Here I go again;
I'm headed west. Tonight I shall have supper with my parents in Faribault, Minnesota, and will stay the night with them. I do not see them as often as we would like, of course, and I cannot miss this opportunity, since I pass nearby on my way to Sioux City. Mom, I'll be there by suppertime.
Then tomorrow I'll drive the rest of the way to Sioux City, where on Wednesdsay I'll meet with two writing classes at Briar Cliff University to talk about "place" and my memoir of the place I grew up, Curlew: Home. In the evening I will read from my poetry and prose for the Briar Cliff community and the public.
Bright and early on Thursday I will head west to Fort Collins, Colorado, for another visit with my daughter and son-in-law (you may remember reading about them here). My daughter will be finishing a short hospital stay when I arrive, and I will help out there as needed and enjoy their good company until they get tired of having me underfoot. They are very patient with me, but when I start getting in the way more than I'm helping, I'll head east.
Along the way home I intend to see "Carhenge" at Alliance, Nebraska, again, and the Sandhills in the northwestern quarter of Nebraska; perhaps once again, too, I will visit Mari Sandoz's lonesome and wind-blown gravesite in the heart of those Sandhills. Mari is one of us, a writer who looked after the particulars of her own place first, to hell with fame and fortune.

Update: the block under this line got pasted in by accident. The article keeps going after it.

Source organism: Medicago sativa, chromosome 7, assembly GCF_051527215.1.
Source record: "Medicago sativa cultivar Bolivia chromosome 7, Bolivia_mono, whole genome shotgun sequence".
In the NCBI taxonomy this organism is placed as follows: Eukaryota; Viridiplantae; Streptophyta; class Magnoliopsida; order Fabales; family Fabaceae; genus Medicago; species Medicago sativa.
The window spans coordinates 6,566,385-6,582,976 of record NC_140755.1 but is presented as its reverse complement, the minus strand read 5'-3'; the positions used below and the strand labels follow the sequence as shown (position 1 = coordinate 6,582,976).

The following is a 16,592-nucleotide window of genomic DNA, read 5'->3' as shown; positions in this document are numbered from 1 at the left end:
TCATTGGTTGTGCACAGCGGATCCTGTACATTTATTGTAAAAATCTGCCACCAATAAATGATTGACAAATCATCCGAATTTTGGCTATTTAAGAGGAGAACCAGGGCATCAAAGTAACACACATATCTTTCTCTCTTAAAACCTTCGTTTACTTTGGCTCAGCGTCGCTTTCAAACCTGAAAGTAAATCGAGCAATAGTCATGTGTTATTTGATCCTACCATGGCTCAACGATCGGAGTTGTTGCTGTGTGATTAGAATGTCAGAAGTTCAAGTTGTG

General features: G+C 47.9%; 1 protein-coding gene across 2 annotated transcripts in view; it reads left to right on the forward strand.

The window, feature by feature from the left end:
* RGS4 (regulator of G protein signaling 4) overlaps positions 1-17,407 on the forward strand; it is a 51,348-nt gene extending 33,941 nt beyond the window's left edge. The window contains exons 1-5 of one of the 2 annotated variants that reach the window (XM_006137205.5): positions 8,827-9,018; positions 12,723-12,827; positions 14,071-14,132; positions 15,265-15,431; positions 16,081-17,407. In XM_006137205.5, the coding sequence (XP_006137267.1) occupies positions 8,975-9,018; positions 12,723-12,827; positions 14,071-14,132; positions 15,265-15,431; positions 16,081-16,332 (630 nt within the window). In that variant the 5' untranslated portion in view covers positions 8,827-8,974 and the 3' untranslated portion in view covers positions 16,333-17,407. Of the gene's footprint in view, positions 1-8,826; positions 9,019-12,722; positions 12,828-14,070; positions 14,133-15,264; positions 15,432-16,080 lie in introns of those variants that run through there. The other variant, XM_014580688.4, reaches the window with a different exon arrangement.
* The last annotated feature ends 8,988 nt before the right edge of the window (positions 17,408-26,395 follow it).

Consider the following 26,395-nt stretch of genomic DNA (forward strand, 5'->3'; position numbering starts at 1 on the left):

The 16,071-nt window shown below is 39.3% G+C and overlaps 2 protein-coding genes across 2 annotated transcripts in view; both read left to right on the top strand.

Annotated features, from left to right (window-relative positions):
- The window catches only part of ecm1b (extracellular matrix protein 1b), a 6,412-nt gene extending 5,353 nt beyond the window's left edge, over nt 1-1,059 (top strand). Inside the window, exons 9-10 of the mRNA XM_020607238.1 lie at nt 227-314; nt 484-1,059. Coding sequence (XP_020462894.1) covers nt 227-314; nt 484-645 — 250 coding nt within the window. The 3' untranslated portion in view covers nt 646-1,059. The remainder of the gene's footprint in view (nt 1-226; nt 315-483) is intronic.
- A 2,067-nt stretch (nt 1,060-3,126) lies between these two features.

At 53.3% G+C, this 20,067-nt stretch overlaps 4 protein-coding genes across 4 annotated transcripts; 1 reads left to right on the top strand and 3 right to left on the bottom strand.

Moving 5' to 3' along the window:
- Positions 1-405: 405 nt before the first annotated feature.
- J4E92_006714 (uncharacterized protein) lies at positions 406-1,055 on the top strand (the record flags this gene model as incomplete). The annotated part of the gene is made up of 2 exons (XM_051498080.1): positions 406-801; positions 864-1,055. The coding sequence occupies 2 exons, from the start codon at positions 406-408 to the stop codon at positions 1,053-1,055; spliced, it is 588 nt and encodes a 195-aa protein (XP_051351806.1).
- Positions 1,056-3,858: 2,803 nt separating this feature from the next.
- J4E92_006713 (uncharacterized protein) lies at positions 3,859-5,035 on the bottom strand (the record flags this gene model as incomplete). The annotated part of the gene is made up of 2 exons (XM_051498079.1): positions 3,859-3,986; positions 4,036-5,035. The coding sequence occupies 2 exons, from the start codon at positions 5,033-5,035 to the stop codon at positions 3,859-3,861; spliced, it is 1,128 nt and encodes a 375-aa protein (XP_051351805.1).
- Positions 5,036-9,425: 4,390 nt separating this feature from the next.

Then, before I cross into Iowa, I'll try to meet up with poet and publisher Greg Kosmicki in Omaha, Nebraska. We don't know each other yet, but maybe we should - we're both of us lumbering ol' grumble-bear poets. By then my appreciation of Greg's newest book, Some Hero of the Past, will have come up here (on October 15) as part of The Middlewestern Bookshelf feature. You'll see that I call Greg "the Warren Spahn of poets;" read the appreciation to find out why. (If you don't know who Warren Spahn is, your education is sorely lacking.)
And then home to Mary. It's about eight hours from Omaha to Fairwater. Mary, patient and eternal, will once again be holding down the fort in Fairwater while I'm gone. Perhaps she'll be glad to see me when I return?
Of course you will find the usual features here while I'm away: "Lines" each morning, and the "Morning Drive Journal" entries. Tomorrow there will be another report from Ivan Burgess's Echo Echo, and next Sunday my remarks on Greg Kosmicki's book.
So, as we used to say in an earlier, less frantic time:
"Gone Fishing. Back Soon."